How to Build a Banister for a Staircase


For many, going to grandma's house and sliding down the banister was great fun. Now it's time to install one in your own house, both for safety and to provide other kids with the same pleasure.

Each state has a building code that calls for a banister to be a certain height. Before you start, check your local code to avoid making a mistake. Once you know what height is required, the rest of your job is very simple.

  • Use a pencil to mark where your banister is to begin, in accordance with local regulations. Some banisters are thicker than others, so you will need to measure its height, then subtract that amount from where you have marked. For instance, if your railing is 3 inches high, you will subtract 3 inches from where you have marked.

  • Go to the bottom of the staircase, and at the next to the last step, place a pencil mark at the same adjusted height as you have done at the top of the stairs. Then run a string from the top to the bottom of the stairs where you have marked, pulling it tight and affixing it on both ends with a thumb tack. The string will show you where to place the bottom of your handrail from start to finish.

  • Buy, borrow or find a stud finder that will locate studs where you will attach your brackets. First, look for one as close to the top of the stairs as you can, then find one close to where your mark appears at the bottom. Then, look for studs that will enable you to evenly space brackets between them. Most building codes do not allow you to attach the brackets more than 48 inches apart. Assuming your studs are 16 inches apart, plan on using every other stud. Since you will be on the diagonal, the brackets will actually be about 38 inches apart.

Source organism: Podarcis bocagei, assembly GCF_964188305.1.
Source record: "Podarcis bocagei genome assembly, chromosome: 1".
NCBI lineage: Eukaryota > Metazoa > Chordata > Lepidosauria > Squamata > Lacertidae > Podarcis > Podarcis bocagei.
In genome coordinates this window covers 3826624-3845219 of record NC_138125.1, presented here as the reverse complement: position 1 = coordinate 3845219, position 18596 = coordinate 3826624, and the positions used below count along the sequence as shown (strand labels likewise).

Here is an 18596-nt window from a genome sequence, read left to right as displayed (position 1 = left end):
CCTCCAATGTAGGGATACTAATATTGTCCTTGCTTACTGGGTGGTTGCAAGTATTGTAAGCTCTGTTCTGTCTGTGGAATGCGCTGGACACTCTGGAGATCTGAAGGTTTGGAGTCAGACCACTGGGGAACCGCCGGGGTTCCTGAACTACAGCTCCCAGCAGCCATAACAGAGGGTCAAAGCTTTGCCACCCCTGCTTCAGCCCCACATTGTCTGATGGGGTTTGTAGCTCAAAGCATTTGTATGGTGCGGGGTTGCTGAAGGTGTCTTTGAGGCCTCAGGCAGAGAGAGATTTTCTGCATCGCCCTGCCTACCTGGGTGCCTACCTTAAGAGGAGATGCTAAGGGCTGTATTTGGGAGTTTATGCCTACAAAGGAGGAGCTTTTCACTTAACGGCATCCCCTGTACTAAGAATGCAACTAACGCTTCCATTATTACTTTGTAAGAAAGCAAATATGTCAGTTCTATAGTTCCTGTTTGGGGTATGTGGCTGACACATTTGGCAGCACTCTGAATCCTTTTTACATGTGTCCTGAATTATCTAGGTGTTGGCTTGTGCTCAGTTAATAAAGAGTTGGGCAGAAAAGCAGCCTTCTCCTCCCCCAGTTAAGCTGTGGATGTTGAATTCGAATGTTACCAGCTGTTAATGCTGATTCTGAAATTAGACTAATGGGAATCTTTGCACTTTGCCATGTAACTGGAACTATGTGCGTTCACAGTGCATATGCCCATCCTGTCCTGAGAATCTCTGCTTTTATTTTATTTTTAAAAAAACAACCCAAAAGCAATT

• Make your job easier by drilling the holes before you install the brackets. Finally, install the top and bottom brackets first, then the remaining ones. Also, avoid placing the brackets where there are no studs, because they will come loose easily.

  • Place the handrail onto the brackets, making sure that it will not extend more than 2 feet from the two end brackets. Then, attach the U-brackets that keep the handrail in place, using an electric screwdriver to make the job easier. You might consider drilling the holes before you do this.

Tips & Warnings

  • If your staircase has a 90-degree turn, you will need to follow the above instructions twice. Also, depending on the type of handrail you have chosen, it might have to be altered to make the turn by using a miter box and saw to create the proper angle.

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